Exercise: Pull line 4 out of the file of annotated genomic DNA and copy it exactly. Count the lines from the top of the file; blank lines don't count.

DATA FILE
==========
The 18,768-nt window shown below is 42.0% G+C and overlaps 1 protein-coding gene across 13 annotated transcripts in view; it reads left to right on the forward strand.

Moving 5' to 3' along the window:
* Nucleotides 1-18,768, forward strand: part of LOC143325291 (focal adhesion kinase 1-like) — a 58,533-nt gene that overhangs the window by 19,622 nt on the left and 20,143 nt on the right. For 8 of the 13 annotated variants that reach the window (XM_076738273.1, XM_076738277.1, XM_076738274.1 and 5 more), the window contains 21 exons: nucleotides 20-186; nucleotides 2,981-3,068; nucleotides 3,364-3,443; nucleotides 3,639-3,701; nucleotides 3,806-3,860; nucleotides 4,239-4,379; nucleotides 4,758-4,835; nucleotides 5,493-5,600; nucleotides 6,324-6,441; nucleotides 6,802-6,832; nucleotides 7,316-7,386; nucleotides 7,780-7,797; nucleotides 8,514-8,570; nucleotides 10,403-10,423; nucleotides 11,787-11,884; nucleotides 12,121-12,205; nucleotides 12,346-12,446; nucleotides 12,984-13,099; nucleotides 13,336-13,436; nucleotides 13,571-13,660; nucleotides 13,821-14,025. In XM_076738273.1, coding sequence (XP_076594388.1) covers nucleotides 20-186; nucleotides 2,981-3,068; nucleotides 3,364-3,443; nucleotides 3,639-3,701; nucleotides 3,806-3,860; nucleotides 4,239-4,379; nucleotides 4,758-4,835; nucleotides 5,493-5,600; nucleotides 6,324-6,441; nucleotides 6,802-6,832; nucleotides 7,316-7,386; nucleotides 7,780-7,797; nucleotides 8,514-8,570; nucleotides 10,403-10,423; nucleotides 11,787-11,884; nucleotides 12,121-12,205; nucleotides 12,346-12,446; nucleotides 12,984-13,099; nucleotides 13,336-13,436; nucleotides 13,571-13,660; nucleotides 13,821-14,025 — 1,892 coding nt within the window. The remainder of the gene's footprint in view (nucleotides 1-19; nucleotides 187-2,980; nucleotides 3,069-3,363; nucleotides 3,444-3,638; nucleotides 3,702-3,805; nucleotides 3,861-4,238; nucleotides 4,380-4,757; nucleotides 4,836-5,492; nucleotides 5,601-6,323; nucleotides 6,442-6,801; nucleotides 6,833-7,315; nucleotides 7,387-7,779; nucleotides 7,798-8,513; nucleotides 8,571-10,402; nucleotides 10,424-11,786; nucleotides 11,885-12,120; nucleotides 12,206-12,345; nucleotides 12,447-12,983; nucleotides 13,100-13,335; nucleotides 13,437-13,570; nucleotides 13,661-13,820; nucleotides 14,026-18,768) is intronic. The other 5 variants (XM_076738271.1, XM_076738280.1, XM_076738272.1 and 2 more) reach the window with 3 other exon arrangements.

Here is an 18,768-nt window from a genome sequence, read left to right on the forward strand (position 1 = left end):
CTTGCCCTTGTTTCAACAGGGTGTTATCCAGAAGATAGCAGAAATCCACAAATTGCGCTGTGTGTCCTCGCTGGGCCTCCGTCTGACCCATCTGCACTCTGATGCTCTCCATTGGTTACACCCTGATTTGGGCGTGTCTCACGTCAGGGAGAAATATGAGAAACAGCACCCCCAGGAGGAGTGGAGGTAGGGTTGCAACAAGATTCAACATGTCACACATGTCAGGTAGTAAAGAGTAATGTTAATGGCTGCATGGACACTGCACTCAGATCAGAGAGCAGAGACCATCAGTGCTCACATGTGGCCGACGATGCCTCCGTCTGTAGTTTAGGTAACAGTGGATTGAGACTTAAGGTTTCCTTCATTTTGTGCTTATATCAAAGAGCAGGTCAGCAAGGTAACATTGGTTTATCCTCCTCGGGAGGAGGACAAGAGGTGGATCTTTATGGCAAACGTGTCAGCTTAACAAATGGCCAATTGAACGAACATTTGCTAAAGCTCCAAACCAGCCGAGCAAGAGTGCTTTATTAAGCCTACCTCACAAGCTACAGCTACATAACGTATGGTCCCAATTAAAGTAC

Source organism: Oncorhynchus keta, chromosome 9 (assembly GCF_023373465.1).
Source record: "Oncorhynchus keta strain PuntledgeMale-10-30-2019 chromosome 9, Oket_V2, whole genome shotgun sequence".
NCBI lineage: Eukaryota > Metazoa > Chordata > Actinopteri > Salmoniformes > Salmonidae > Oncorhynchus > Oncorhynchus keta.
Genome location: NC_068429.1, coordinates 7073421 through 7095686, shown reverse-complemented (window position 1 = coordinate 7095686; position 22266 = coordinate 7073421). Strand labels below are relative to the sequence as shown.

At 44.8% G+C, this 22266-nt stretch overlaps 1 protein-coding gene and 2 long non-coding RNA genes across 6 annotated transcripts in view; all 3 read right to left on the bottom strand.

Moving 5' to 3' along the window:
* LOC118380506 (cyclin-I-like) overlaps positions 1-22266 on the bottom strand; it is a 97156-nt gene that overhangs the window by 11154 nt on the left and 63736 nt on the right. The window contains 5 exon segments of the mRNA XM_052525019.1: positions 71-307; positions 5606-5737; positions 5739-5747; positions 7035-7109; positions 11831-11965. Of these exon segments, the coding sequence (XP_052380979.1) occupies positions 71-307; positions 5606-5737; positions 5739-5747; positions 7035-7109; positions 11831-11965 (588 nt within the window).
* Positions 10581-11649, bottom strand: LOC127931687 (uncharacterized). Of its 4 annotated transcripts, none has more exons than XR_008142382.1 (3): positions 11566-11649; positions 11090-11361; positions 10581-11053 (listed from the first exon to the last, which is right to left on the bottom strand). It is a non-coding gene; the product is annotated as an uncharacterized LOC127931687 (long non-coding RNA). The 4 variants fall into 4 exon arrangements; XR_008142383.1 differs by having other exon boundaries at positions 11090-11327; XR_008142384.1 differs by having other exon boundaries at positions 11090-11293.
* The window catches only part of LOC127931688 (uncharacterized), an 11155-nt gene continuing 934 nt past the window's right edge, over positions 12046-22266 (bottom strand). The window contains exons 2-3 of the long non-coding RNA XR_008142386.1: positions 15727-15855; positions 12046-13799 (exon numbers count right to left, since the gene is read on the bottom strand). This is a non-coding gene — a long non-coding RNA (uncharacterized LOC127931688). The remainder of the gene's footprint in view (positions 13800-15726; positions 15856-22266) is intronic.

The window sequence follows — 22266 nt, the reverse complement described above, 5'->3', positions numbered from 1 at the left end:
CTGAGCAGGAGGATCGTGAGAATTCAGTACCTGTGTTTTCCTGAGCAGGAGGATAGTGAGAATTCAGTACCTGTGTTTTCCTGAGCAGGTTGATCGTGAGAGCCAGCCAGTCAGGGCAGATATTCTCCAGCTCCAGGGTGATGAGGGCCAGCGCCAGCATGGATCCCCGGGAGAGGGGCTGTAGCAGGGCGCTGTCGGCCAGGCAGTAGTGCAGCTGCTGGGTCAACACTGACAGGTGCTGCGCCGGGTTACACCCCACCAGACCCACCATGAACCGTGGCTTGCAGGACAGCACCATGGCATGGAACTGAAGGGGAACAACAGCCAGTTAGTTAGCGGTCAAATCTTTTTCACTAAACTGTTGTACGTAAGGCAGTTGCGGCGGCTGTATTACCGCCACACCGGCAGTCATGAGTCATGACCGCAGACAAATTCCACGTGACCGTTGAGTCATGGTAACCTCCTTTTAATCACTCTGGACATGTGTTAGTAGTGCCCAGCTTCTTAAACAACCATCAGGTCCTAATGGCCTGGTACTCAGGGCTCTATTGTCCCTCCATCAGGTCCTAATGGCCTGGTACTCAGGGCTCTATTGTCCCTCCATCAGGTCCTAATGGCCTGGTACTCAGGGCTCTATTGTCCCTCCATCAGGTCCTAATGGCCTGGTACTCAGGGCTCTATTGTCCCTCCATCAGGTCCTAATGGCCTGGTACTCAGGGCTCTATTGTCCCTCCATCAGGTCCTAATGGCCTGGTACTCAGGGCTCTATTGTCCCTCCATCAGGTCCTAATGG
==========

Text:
Here is an 18,768-nt window from a genome sequence, read left to right on the forward strand (position 1 = left end):